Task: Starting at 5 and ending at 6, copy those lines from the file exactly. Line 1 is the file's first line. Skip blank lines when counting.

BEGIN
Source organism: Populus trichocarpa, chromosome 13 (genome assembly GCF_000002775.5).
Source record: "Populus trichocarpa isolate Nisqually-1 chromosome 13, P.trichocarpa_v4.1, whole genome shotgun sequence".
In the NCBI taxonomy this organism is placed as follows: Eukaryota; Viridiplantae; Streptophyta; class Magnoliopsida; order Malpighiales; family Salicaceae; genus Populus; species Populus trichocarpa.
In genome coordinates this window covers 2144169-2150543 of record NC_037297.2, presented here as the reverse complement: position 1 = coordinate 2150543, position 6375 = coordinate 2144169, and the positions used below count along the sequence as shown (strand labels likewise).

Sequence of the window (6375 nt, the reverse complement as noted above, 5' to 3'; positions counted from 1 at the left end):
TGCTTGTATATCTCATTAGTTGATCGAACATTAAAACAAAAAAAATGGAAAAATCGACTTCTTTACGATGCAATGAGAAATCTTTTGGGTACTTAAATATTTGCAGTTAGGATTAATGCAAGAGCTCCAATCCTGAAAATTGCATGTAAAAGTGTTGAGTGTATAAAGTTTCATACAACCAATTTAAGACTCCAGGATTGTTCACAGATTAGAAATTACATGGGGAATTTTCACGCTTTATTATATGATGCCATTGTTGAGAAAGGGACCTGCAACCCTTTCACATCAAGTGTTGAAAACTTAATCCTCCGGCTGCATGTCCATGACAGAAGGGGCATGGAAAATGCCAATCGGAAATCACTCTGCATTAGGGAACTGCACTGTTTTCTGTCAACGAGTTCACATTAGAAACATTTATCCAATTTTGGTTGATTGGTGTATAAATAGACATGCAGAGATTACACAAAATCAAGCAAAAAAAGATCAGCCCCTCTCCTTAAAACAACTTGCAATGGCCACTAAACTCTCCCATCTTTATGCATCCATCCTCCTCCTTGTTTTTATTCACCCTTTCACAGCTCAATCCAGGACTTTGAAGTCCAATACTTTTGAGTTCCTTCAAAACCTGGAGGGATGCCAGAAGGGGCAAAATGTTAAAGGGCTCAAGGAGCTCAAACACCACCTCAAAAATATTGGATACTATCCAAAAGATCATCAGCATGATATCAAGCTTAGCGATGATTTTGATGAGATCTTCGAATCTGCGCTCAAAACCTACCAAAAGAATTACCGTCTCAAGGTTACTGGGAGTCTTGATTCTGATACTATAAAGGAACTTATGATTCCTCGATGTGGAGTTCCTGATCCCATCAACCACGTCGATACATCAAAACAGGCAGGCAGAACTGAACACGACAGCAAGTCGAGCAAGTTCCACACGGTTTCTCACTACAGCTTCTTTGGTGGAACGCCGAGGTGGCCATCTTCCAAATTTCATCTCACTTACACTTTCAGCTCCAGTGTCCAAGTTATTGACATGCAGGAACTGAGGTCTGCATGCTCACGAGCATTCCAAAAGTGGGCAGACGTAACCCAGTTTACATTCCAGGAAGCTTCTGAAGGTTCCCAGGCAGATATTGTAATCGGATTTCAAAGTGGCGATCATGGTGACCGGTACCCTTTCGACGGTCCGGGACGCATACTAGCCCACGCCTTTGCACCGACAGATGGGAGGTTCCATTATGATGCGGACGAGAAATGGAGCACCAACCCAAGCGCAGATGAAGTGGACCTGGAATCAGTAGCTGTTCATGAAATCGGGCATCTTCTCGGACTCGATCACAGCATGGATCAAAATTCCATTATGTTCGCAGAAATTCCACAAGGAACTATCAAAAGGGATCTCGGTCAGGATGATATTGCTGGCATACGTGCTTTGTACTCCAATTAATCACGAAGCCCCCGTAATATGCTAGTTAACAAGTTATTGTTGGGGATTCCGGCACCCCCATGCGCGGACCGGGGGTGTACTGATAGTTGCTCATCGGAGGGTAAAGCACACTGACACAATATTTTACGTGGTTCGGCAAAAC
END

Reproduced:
Sequence of the window (6375 nt, the reverse complement as noted above, 5' to 3'; positions counted from 1 at the left end):
TGCTTGTATATCTCATTAGTTGATCGAACATTAAAACAAAAAAAATGGAAAAATCGACTTCTTTACGATGCAATGAGAAATCTTTTGGGTACTTAAATATTTGCAGTTAGGATTAATGCAAGAGCTCCAATCCTGAAAATTGCATGTAAAAGTGTTGAGTGTATAAAGTTTCATACAACCAATTTAAGACTCCAGGATTGTTCACAGATTAGAAATTACATGGGGAATTTTCACGCTTTATTATATGATGCCATTGTTGAGAAAGGGACCTGCAACCCTTTCACATCAAGTGTTGAAAACTTAATCCTCCGGCTGCATGTCCATGACAGAAGGGGCATGGAAAATGCCAATCGGAAATCACTCTGCATTAGGGAACTGCACTGTTTTCTGTCAACGAGTTCACATTAGAAACATTTATCCAATTTTGGTTGATTGGTGTATAAATAGACATGCAGAGATTACACAAAATCAAGCAAAAAAAGATCAGCCCCTCTCCTTAAAACAACTTGCAATGGCCACTAAACTCTCCCATCTTTATGCATCCATCCTCCTCCTTGTTTTTATTCACCCTTTCACAGCTCAATCCAGGACTTTGAAGTCCAATACTTTTGAGTTCCTTCAAAACCTGGAGGGATGCCAGAAGGGGCAAAATGTTAAAGGGCTCAAGGAGCTCAAACACCACCTCAAAAATATTGGATACTATCCAAAAGATCATCAGCATGATATCAAGCTTAGCGATGATTTTGATGAGATCTTCGAATCTGCGCTCAAAACCTACCAAAAGAATTACCGTCTCAAGGTTACTGGGAGTCTTGATTCTGATACTATAAAGGAACTTATGATTCCTCGATGTGGAGTTCCTGATCCCATCAACCACGTCGATACATCAAAACAGGCAGGCAGAACTGAACACGACAGCAAGTCGAGCAAGTTCCACACGGTTTCTCACTACAGCTTCTTTGGTGGAACGCCGAGGTGGCCATCTTCCAAATTTCATCTCACTTACACTTTCAGCTCCAGTGTCCAAGTTATTGACATGCAGGAACTGAGGTCTGCATGCTCACGAGCATTCCAAAAGTGGGCAGACGTAACCCAGTTTACATTCCAGGAAGCTTCTGAAGGTTCCCAGGCAGATATTGTAATCGGATTTCAAAGTGGCGATCATGGTGACCGGTACCCTTTCGACGGTCCGGGACGCATACTAGCCCACGCCTTTGCACCGACAGATGGGAGGTTCCATTATGATGCGGACGAGAAATGGAGCACCAACCCAAGCGCAGATGAAGTGGACCTGGAATCAGTAGCTGTTCATGAAATCGGGCATCTTCTCGGACTCGATCACAGCATGGATCAAAATTCCATTATGTTCGCAGAAATTCCACAAGGAACTATCAAAAGGGATCTCGGTCAGGATGATATTGCTGGCATACGTGCTTTGTACTCCAATTAATCACGAAGCCCCCGTAATATGCTAGTTAACAAGTTATTGTTGGGGATTCCGGCACCCCCATGCGCGGACCGGGGGTGTACTGATAGTTGCTCATCGGAGGGTAAAGCACACTGACACAATATTTTACGTGGTTCGGCAAAAC